Everyone likes a cute baby. What about when it’s 20 feet tall? And of course we all look up to our fathers. But would your impression change if he was 1/3 the size? And I know I’ve heard pregnant women say they feel like they’ve quadrupled in size. What happens when they actually do? Find a glimpse into questions like these through the fascinating work of hyper-realist sculptor Ron Mueck.
Mueck takes his ability to create a super realistic human sculpture and twists it quite powerfully with the concept of scale. I wouldn’t have guessed that just playing with one element in an artwork could change it so radically, but his work proves otherwise. My first reaction is somewhat off putting, most likely out of a feeling of pure displacement. After a minute or two I can start to see deeper concepts. Like there is something very empowering about a pregnant woman who is about 18 feet tall. Perhaps a giant baby represents how large it feels in the confines of your daily life. And I know personally that every time I have been to an open casket viewing, the body seems smaller than I remember it. So I think Mueck is trying to exaggerate that sensation. At the very very least, he is making a special effort at grabbing your attention. I know I have had days when I am trying to get as much art viewing in as possible, and I am practically racing through galleries and museums, only stopping to look at what catches my eyes. This work would definitely stop me in my path.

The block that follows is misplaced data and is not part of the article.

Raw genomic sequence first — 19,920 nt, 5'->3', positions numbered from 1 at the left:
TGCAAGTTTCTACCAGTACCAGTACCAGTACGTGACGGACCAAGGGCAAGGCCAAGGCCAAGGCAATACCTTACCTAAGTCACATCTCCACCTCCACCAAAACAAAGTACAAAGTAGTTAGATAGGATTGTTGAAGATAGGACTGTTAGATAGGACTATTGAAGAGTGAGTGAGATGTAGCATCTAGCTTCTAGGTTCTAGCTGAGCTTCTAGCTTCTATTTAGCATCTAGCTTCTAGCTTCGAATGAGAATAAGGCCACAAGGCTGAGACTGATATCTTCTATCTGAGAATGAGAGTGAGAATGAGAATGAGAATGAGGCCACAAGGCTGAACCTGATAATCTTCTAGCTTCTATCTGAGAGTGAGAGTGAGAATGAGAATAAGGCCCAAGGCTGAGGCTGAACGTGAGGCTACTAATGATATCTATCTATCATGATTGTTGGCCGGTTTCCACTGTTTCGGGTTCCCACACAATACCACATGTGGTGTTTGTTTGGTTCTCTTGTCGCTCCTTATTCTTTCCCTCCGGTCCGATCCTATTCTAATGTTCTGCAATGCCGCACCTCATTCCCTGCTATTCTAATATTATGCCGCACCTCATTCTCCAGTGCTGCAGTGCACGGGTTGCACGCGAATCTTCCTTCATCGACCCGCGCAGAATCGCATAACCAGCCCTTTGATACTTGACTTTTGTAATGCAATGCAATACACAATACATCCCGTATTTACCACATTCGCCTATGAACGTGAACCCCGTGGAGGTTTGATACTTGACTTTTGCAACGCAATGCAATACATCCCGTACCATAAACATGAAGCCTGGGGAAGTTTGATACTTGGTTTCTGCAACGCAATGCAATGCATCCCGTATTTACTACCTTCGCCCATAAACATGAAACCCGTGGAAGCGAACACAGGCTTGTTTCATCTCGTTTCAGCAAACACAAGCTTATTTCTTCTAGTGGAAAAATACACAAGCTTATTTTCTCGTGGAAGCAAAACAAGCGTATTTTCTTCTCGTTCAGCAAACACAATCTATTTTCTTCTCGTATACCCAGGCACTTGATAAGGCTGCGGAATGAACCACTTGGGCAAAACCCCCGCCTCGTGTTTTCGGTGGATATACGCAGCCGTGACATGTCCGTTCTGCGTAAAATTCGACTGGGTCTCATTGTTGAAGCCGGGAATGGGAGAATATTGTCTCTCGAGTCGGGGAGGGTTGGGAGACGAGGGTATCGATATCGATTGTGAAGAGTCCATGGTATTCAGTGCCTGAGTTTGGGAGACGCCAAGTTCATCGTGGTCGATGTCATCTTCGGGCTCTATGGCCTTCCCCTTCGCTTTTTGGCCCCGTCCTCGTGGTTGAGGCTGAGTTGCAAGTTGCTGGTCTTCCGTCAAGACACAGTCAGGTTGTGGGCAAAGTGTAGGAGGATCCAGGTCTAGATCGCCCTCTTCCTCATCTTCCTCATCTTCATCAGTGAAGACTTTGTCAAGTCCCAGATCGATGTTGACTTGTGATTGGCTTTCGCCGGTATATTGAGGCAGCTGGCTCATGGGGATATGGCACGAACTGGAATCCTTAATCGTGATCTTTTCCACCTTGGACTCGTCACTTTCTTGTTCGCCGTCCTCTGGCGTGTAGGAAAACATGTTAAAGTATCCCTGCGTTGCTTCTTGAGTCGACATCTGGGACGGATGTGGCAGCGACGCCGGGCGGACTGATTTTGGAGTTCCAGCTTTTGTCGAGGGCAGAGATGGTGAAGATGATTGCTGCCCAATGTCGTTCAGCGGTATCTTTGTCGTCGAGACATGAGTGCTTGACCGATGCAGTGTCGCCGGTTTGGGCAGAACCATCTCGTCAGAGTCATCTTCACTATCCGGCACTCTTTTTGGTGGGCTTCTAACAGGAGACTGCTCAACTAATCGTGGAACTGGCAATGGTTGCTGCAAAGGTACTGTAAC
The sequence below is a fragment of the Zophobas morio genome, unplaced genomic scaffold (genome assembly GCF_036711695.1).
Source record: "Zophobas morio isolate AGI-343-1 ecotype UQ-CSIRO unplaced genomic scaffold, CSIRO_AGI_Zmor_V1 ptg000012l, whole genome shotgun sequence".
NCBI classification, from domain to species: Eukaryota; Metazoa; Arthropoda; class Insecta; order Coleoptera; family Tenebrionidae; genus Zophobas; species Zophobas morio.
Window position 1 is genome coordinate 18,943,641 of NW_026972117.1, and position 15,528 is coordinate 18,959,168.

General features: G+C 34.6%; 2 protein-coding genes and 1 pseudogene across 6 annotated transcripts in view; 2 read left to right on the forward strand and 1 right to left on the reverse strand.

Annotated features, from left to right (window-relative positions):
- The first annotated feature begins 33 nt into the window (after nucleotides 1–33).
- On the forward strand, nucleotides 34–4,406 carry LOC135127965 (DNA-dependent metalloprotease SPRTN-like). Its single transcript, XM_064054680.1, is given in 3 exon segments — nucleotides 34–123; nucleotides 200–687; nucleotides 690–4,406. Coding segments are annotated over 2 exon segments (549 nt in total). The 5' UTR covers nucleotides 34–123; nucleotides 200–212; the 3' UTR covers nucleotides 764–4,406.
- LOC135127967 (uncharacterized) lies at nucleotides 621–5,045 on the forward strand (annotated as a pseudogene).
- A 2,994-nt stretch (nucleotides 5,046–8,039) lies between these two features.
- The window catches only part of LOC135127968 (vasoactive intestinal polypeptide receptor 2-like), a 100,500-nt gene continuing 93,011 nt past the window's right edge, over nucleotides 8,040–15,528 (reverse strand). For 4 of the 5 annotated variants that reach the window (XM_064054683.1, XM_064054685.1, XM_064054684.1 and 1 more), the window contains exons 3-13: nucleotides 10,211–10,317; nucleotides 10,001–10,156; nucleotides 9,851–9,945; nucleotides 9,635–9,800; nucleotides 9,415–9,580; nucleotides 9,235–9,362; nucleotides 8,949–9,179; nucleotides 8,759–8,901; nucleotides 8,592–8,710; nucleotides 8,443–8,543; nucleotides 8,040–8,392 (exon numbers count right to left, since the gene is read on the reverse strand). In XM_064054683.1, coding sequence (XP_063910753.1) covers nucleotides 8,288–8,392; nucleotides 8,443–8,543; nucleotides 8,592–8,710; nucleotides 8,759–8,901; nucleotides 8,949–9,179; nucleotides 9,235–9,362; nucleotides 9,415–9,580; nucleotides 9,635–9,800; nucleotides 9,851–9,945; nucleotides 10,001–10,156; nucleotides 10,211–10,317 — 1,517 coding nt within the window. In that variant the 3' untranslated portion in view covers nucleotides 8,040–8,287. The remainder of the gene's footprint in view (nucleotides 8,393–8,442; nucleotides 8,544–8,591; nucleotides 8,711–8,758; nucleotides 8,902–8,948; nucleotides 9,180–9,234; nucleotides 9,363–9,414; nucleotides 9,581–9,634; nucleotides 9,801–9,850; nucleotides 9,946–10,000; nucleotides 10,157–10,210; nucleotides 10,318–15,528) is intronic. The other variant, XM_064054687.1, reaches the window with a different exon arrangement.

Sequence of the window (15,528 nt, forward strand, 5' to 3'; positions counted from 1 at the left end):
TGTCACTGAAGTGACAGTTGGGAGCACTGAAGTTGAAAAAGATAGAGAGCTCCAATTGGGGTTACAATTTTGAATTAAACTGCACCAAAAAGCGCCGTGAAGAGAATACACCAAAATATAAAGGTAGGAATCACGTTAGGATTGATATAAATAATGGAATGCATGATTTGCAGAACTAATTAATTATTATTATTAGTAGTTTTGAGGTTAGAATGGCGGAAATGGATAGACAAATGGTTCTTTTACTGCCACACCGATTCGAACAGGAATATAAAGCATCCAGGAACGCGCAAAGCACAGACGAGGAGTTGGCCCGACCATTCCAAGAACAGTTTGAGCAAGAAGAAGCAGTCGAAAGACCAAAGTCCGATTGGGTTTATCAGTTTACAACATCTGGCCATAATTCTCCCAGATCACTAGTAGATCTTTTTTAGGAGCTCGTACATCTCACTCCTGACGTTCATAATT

Ron Mueck started his career by making and operating puppets on an Australian kid’s show. At one point he even worked with Jim Henson on the movie The Labyrinth in which he designed and voiced Ludo. He then gained some work creating animatronic sculptures for various advertisements, but always felt some sort of dissatisfaction that the pieces only looked good from a specific angle. After some years he decided to try his hand at fine art where he could try to get passed this challenge. He first gained attention with his piece Dead Dad and begin to exhibit all over the world shortly after.
I have never seen his work in person so I am left to imagine their presence through photos. This creates an interesting perspective, where I need to find photos with spectators in them to give me an ideal of scale. In this the viewers become part of my experience of the work, and one can not easily say where the work ends and the rest of the world area begins.